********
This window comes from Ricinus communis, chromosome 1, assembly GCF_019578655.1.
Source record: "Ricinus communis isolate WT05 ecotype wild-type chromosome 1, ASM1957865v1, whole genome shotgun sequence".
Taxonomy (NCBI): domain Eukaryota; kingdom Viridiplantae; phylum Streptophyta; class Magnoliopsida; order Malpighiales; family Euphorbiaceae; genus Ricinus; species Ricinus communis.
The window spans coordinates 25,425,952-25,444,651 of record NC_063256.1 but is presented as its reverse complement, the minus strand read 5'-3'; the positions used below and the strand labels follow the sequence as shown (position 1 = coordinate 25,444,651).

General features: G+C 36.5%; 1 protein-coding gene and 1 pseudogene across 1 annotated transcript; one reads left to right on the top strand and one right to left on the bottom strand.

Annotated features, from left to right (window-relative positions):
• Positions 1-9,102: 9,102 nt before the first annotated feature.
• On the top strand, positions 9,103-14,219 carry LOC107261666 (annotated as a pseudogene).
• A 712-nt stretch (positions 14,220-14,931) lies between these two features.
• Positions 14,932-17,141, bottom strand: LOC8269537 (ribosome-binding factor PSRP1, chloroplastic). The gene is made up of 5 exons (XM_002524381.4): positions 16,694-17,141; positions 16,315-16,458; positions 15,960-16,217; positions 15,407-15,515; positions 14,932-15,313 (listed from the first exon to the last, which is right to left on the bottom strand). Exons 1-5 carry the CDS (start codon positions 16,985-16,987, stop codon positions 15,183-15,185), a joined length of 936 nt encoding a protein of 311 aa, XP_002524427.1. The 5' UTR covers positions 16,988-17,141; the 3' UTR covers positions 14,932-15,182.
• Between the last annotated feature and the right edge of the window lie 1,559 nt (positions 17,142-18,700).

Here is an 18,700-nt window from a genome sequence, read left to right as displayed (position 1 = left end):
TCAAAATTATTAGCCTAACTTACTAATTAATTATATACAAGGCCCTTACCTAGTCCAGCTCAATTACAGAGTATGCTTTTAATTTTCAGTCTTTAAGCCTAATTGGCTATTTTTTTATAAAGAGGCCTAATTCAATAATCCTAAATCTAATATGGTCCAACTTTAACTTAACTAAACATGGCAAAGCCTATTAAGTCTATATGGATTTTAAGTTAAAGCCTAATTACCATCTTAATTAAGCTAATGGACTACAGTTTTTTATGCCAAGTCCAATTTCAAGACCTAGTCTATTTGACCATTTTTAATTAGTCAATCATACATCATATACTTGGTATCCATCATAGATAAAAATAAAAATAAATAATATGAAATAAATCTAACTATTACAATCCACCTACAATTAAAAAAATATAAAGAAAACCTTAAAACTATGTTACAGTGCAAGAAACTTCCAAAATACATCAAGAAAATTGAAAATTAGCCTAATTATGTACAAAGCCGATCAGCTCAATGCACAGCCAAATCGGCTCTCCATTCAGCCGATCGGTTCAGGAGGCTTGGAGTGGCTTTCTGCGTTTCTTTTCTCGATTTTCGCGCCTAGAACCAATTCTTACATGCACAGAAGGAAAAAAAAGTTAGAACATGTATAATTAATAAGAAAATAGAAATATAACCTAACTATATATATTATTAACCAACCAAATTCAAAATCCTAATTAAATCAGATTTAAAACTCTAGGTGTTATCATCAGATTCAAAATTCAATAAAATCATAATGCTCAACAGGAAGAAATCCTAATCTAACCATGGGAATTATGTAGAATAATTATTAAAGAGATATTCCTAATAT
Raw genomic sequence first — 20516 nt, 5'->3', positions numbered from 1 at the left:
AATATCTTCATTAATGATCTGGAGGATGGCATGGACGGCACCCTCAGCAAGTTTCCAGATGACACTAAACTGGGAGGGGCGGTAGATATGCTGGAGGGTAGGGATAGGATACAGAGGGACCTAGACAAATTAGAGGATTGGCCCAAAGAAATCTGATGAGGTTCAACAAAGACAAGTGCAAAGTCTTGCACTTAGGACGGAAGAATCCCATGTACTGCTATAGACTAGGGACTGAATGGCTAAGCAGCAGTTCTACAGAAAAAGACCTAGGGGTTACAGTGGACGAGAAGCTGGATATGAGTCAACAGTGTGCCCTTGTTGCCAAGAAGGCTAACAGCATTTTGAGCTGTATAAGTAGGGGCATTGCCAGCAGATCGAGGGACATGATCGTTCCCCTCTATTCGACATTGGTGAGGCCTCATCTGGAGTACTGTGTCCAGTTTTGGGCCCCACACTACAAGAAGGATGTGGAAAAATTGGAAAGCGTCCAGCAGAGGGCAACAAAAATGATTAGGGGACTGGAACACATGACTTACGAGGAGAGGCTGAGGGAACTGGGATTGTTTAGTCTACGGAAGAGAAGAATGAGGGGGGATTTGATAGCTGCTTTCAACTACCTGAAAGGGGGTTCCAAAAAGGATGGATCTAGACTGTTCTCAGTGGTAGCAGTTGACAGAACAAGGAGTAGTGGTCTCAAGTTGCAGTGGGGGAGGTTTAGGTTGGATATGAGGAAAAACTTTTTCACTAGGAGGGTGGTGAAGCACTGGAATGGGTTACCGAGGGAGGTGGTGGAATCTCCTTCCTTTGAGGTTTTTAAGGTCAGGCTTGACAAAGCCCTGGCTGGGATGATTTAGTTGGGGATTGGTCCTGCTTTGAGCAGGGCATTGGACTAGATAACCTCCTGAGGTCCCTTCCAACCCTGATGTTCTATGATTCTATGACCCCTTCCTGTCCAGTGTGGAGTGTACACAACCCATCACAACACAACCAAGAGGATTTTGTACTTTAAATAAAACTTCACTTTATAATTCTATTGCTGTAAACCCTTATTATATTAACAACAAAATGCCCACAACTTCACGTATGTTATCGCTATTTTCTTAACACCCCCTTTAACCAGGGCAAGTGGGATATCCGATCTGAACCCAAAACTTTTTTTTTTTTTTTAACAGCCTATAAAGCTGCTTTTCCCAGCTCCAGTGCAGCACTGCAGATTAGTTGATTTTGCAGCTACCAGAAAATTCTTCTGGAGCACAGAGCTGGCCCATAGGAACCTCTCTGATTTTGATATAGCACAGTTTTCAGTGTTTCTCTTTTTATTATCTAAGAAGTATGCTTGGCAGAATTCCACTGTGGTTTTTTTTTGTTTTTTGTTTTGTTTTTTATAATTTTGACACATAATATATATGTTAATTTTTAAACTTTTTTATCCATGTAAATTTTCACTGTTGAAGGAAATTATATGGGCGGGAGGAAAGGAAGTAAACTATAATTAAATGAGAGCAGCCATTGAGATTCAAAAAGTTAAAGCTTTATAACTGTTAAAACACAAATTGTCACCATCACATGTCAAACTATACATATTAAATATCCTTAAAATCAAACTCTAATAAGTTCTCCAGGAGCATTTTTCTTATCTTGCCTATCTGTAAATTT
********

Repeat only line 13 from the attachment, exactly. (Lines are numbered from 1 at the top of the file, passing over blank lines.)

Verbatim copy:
TCAAAATTATTAGCCTAACTTACTAATTAATTATATACAAGGCCCTTACCTAGTCCAGCTCAATTACAGAGTATGCTTTTAATTTTCAGTCTTTAAGCCTAATTGGCTATTTTTTTATAAAGAGGCCTAATTCAATAATCCTAAATCTAATATGGTCCAACTTTAACTTAACTAAACATGGCAAAGCCTATTAAGTCTATATGGATTTTAAGTTAAAGCCTAATTACCATCTTAATTAAGCTAATGGACTACAGTTTTTTATGCCAAGTCCAATTTCAAGACCTAGTCTATTTGACCATTTTTAATTAGTCAATCATACATCATATACTTGGTATCCATCATAGATAAAAATAAAAATAAATAATATGAAATAAATCTAACTATTACAATCCACCTACAATTAAAAAAATATAAAGAAAACCTTAAAACTATGTTACAGTGCAAGAAACTTCCAAAATACATCAAGAAAATTGAAAATTAGCCTAATTATGTACAAAGCCGATCAGCTCAATGCACAGCCAAATCGGCTCTCCATTCAGCCGATCGGTTCAGGAGGCTTGGAGTGGCTTTCTGCGTTTCTTTTCTCGATTTTCGCGCCTAGAACCAATTCTTACATGCACAGAAGGAAAAAAAAGTTAGAACATGTATAATTAATAAGAAAATAGAAATATAACCTAACTATATATATTATTAACCAACCAAATTCAAAATCCTAATTAAATCAGATTTAAAACTCTAGGTGTTATCATCAGATTCAAAATTCAATAAAATCATAATGCTCAACAGGAAGAAATCCTAATCTAACCATGGGAATTATGTAGAATAATTATTAAAGAGATATTCCTAATAT